Imagination Of The Male By John Keats

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imagination of the male, where she may perfectly exist displaying that she is property of the male. She does not have her own existence. She only exists within the imagination of the male. For example, in, Lamia, by John Keats, the speaker, with his imagination, builds a temple for the Goddess Psyche to reside. Within the mind of the speaker, she is in perfect form. She is imperfect outside of his mind, lacking voice, lute, pipe and incense sweet, but within his mind she will have all of these. In the mind of the speaker, she is his possession. By transferring the female to Nature, the narrator has the ability to control her with the use of the imagination. An example of this control from The Prelude is as follows, There are in our existence spots of time,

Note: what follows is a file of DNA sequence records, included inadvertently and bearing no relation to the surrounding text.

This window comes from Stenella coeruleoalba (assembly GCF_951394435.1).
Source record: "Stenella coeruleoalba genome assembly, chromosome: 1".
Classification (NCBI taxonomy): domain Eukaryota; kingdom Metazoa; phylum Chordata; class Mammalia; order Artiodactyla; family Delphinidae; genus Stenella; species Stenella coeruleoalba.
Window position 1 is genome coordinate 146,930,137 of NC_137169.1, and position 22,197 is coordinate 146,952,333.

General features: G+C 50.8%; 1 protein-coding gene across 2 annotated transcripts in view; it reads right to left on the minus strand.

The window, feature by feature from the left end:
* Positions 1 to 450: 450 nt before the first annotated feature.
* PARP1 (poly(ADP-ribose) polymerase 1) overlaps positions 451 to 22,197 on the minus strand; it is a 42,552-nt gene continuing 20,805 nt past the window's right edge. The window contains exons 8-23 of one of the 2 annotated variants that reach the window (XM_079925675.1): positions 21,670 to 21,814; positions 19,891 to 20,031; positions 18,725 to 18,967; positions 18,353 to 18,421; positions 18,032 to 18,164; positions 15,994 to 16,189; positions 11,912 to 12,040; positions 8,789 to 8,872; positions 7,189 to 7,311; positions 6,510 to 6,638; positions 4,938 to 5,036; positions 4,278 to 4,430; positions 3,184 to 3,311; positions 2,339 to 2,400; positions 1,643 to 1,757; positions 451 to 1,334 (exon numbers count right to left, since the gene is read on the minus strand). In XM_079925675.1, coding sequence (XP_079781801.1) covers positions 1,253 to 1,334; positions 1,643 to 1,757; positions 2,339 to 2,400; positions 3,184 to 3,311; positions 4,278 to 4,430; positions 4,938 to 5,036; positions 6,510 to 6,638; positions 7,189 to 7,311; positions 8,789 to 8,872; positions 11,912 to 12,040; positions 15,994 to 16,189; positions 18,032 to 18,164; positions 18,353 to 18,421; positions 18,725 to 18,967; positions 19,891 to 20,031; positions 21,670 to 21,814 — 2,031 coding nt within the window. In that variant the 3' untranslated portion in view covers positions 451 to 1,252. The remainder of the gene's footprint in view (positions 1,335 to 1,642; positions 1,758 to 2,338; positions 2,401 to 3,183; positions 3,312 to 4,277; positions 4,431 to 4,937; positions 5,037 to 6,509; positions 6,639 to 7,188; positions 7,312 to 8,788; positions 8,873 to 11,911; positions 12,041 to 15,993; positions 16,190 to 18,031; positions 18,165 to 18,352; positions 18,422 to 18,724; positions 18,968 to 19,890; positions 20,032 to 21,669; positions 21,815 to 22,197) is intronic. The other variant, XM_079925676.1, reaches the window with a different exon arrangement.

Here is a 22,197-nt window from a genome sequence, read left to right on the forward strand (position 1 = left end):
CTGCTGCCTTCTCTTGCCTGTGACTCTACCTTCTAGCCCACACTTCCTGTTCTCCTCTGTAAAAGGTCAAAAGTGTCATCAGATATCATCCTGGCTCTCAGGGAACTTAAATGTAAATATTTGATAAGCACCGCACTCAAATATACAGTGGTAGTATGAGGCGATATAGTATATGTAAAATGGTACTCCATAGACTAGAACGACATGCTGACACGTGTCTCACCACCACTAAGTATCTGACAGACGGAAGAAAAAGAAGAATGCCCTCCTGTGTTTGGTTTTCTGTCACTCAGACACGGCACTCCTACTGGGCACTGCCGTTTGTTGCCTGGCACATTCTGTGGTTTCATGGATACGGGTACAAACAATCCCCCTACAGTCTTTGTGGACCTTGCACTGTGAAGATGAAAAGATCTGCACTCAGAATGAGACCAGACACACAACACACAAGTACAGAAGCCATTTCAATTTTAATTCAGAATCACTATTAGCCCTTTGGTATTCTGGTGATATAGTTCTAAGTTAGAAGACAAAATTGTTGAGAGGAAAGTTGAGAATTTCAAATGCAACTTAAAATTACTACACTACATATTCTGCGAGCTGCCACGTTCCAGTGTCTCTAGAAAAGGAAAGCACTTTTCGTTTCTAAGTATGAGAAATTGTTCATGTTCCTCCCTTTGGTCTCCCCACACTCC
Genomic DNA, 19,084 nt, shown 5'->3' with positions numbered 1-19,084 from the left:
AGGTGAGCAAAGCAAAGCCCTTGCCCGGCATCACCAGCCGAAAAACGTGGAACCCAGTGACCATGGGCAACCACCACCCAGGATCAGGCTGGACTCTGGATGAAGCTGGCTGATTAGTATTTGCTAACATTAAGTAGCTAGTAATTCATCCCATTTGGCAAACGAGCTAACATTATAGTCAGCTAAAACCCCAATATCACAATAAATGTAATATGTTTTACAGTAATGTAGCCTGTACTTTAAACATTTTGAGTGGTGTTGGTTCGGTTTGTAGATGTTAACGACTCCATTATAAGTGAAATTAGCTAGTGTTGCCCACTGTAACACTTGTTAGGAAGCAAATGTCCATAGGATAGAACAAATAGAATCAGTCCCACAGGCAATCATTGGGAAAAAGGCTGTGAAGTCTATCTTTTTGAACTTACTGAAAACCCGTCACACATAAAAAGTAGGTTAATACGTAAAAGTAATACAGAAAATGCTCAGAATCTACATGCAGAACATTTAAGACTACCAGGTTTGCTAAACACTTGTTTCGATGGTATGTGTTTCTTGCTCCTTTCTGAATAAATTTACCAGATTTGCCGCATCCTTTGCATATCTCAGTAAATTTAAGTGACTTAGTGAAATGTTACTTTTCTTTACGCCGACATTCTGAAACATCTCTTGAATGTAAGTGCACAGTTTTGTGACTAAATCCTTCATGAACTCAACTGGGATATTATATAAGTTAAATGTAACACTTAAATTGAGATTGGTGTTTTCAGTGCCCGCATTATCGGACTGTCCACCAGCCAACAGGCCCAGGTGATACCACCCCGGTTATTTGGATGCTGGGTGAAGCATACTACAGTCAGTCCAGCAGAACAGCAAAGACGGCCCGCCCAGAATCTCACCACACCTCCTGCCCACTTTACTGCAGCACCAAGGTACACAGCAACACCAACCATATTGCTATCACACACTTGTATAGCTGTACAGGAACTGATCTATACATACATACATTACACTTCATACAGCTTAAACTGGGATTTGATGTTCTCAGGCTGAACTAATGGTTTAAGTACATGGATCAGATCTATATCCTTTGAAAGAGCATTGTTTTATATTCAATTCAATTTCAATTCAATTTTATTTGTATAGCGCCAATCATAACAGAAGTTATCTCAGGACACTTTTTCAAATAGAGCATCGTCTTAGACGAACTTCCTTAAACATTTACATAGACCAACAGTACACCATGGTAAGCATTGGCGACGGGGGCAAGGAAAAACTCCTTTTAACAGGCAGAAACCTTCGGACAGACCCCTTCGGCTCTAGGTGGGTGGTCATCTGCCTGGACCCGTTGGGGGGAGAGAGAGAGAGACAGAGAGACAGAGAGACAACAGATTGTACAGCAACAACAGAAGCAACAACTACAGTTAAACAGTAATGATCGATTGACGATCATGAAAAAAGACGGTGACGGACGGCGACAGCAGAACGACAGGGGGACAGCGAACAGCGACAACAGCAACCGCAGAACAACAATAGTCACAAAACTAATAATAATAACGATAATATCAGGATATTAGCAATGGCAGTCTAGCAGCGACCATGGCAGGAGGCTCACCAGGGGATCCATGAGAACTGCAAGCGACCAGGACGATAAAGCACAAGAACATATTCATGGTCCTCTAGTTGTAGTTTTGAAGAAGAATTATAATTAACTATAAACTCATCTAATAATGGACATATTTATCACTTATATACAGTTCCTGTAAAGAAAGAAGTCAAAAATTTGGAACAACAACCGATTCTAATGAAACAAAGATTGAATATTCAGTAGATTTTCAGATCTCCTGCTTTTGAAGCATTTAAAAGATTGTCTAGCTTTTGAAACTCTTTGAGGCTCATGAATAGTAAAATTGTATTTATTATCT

Which with distinct pre-eminence retain
A renovating Virtue, whence, depressed
By false opinion and contentious thought,
Or aught of heavier and more deadly weight
In trivial occupations, and the round
Of ordinary intercourse, our minds
Are nourished and invisible repaired
A virtue by which pleasure is enhanced,
That penetrates, enables us to mount
When high, more high, and lifts us up when fallen.
This efficacious spirit chiefly lurks
Among those passages of life in which
We have had deepest feeling that the mind
Is lord and master, and that outward sense
Is but the obedient servant of her will. (565, 258-273)
This possessive behavior correlates with the existence of the female during this time. Her sexuality did

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